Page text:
Sorry not to have better advice. This is a real sore spot with me.
 

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also known as Mayia real life Cheri
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yeah my vet wants to see each goat for each occurrence - office visit is $125 - None in my area want to see goats and they make it hard to get them taken care of.
 

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Dave (TDG Farms) S.E. Washington State
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Depends on the vet. Its not just about knowing you. The vet will kinda judge your knowledge level before he would be comfortable giving prescription meds. Our vet is a mobile vet so if we need something we wait till he is in the area to drop it by for just the cost of the meds OR if we need it immediately we will pay the farm visit charge just to get his advice. Either way he is here when we get meds from him. All this is of course after having him out the first time for an emergency. Just from the one visit he knew were knew exactly what we were doing, were not going to do anything stupid with the meds and was comfortable.
 

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I agree ^^your vet must be comfortable with you and your knowledge of what you are doing to be able to prescribe any medication.
Its just a shame that in other states there isn't enough knowledgable goat/livestock vets . What i have learned is that when you live in those (dreamy) places where your neighbors are few and far between , you end up regretting it sometimes when the trip to the vet is a road trip.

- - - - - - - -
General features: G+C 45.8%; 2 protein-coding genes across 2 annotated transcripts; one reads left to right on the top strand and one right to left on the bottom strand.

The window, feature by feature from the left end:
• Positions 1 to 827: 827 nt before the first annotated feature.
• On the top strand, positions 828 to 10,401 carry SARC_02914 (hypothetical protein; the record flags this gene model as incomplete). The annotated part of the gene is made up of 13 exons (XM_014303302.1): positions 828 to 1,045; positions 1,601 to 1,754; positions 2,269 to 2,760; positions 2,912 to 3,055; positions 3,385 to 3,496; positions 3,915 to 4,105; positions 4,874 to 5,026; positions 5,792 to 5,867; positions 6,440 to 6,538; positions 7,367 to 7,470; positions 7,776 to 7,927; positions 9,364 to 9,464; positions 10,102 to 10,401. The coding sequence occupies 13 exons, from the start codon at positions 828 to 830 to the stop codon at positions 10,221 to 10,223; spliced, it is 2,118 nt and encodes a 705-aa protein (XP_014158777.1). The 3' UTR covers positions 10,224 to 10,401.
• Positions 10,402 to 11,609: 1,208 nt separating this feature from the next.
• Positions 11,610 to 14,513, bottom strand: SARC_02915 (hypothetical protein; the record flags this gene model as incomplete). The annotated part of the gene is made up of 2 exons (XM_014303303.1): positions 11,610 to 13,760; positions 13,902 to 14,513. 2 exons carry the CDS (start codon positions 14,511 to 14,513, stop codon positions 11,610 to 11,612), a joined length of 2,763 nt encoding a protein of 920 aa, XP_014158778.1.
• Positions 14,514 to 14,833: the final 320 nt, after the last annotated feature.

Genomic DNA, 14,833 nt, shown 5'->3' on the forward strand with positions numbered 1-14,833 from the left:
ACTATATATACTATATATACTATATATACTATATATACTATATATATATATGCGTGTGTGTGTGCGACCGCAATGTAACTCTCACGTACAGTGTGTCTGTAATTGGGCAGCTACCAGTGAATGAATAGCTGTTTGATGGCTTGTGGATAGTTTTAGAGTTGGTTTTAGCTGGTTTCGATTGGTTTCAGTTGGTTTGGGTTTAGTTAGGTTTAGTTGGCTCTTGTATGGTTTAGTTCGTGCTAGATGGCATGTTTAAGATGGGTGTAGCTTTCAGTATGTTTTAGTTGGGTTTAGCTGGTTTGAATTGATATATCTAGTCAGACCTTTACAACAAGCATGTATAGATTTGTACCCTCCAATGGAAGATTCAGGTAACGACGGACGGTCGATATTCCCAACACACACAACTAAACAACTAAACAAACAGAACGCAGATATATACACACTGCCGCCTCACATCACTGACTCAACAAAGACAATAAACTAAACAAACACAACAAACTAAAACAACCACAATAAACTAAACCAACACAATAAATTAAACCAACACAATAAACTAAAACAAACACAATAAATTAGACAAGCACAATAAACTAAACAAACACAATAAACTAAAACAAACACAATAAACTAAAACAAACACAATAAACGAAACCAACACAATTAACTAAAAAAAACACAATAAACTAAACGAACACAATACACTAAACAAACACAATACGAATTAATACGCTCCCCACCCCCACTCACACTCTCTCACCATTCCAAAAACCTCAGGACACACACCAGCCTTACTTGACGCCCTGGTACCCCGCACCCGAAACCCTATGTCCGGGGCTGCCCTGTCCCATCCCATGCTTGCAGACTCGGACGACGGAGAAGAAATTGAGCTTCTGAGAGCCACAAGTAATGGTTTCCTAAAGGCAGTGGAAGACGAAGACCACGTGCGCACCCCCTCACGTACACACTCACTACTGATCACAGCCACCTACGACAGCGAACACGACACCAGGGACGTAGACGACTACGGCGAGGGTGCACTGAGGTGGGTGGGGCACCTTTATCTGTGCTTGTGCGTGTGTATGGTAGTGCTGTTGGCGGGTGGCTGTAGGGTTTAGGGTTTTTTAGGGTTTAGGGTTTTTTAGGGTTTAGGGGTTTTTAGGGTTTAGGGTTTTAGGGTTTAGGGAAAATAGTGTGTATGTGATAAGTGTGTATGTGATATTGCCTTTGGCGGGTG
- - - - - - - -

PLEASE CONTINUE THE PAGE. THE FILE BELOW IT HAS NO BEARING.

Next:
But i would still love it ;)
 

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The vets are getting their hands tied I think. We have a cat with a problem and I always got her meds easily. The last time I call the vet she said new laws - they had to see the cat yearly to keep the prescription going. I guess I will see that with the farm animals also but so far I probably have at least one farm call a year and my vet does trust my judgement. I'm in Oregon.
 

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Kalopa Mauka
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Discussion Starter · #14 ·
Thanks, everyone. I can see why the vet wants to know we know what we are doing and certainly would not want to have a lost license.
I was spoiled by having a close friend/large animal vet before; still in touch - but 3,000 miles away now.
I will try to get a price on a herd check, that sounds better than putting them in the car (I won't do the open bed truck).
 

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I was hoping someone else would know for sure. I got the impression that the law was federal but it may just be state to state with most of them following suit. I will try to look it up.
 

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Dave (TDG Farms) S.E. Washington State
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Heard a story about a vet who lost his license because he gave a farmer some lute and that farmers daughter was giving it to her friends and they were using it as a day after pill kinda thing. I dont think Id hand out meds to often either.